The researchers found that increased air pollution increased virus transmission. A 14.3% increase in the air quality index (AQI) increases transmission 2.8 percentage points two to 13 days after exposure to pollution. This result remained even after including lockdown periods and data from Wuhan, where the outbreak originated.

They found that if the AQI increases by 10, the infection doubling time would decrease to 2.5 days from about 2.8 days.

The authors also modeled the results for specific air pollutants like sulfur dioxide, NOx, carbon monoxide, PM2.5, PM10. They found the results were similar to those of the combined air pollution model.

A 10% increase in PM2.5, sulfur dioxide and carbon monoxide increased the virus transmission rate by 1.4, 1.1, and 3 percentage points, and they found the results to be statistically significant.

However, with an increase in ozone concentrations, they found a slight decrease in virus transmission, but the result was not statistically significant. This could be because ozone concentrations often negatively correlate with other pollutants, or the ozone changes the virus structure.

Furthermore, the researchers also estimated excess COVID-19 cases due to air pollution. For this, they hypothetically used an AQI of less than 100. In China, when the daily AQI is below 100, the city is considered to have good or moderate air quality.

COVID-19, its growth rate, and the Air Quality Index in Hubei Province, Beijing, Shanghai, and Wuhan. These graphs show the COVID-19 outbreak (number of active, recovered, and deceased from COVID-19), the infection growth rate, and AQI in each region.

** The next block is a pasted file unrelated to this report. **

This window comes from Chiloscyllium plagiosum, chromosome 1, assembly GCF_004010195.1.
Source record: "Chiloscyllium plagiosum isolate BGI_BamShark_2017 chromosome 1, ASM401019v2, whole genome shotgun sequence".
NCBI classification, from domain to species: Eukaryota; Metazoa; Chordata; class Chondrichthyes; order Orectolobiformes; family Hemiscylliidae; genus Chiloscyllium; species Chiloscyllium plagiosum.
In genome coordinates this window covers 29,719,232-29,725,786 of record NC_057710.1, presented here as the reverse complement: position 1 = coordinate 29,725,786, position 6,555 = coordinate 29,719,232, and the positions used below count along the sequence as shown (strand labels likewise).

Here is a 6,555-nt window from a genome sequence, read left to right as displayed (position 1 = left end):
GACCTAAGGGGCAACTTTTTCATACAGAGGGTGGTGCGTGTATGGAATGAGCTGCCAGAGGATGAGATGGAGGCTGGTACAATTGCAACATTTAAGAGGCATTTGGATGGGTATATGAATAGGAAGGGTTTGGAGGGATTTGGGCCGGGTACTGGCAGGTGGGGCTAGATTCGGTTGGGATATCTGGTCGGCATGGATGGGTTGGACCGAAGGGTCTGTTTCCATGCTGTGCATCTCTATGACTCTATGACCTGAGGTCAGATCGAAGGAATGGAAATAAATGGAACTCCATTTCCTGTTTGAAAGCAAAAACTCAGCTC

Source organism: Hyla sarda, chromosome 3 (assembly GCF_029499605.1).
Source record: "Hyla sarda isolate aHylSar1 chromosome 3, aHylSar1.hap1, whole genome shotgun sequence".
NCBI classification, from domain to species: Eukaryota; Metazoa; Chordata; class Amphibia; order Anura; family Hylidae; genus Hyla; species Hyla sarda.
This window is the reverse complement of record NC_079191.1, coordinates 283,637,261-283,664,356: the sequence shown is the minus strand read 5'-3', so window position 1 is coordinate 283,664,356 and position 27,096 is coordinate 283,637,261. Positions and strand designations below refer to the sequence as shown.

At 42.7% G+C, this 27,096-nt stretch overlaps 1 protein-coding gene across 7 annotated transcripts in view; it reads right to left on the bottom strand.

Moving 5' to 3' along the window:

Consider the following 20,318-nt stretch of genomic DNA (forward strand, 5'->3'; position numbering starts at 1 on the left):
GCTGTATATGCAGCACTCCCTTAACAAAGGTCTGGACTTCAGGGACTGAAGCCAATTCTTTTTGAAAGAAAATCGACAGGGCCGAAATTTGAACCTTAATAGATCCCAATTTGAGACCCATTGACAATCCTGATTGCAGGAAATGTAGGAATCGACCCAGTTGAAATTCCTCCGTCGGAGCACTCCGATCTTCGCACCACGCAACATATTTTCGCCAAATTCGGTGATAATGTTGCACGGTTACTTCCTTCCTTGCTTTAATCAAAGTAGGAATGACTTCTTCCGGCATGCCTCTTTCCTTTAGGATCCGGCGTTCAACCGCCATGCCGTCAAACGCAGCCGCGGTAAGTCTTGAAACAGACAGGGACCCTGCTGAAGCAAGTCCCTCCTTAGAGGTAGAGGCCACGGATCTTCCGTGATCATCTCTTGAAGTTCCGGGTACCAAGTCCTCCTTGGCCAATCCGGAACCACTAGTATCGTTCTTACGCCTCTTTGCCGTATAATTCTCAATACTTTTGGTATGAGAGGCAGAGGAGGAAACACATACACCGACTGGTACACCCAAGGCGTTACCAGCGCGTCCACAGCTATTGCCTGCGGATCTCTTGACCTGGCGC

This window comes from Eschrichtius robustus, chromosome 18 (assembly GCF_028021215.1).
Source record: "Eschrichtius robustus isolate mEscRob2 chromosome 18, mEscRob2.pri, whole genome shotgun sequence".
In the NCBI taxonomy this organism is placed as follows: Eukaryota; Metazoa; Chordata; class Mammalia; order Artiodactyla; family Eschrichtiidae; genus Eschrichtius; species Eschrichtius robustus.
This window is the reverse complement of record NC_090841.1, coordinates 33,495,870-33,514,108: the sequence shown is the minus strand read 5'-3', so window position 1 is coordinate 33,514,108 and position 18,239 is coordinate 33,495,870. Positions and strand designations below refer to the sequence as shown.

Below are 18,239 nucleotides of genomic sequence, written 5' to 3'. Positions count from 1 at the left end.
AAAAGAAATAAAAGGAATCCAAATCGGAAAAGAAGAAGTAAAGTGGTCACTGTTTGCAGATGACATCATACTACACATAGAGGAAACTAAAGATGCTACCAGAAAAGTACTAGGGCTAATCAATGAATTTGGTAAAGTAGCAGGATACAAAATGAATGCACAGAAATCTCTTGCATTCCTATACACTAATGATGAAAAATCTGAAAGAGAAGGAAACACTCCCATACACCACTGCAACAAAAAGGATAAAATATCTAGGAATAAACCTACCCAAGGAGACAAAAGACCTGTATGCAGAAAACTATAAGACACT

COVID-19, its growth rate, and the Air Quality Index in Hubei Province, Beijing, Shanghai, and Wuhan. These graphs show the COVID-19 outbreak (number of active, recovered, and deceased from COVID-19), the infection growth rate, and AQI in each region.

Reducing air pollution may lower COVID-19 cases

They found that the daily virus growth rate could have been reduced by about 2% if all the cities had maintained an AQI of 100. For example, the highest active number of infections recorded in China on February 14 was 21,855, which could have dropped to 16,714, a decrease of almost 25%, if the air quality was better. The total number of cases could have been reduced by almost one-fourth if there was reduced pollution.

The authors note a few limitations of the study. They used confirmed active cases in their model, which could be lower than the actual number of cases and may not be the true picture of the outbreak transmission. Furthermore, there is fewer data to correlate deaths from COVID-19 and air pollution, and the authors have not studied that.

How pollution increases COVID-19 infection is particularly relevant for countries like India, Indonesia, and Pakistan that have higher pollution levels from coal, manufacturing, and other related economic activities. “Policymakers should thus consider adopting more stringent pollution control policies in their war to combat COVID-19,” write the authors.

*Important Notice

medRxiv publishes preliminary scientific reports that are not peer-reviewed and, therefore, should not be regarded as conclusive, guide clinical practice/health-related behavior, or treated as established information.

Journal reference:
Lakshmi Supriya

Written by

Lakshmi Supriya

Lakshmi Supriya got her BSc in Industrial Chemistry from IIT Kharagpur (India) and a Ph.D. in Polymer Science and Engineering from Virginia Tech (USA).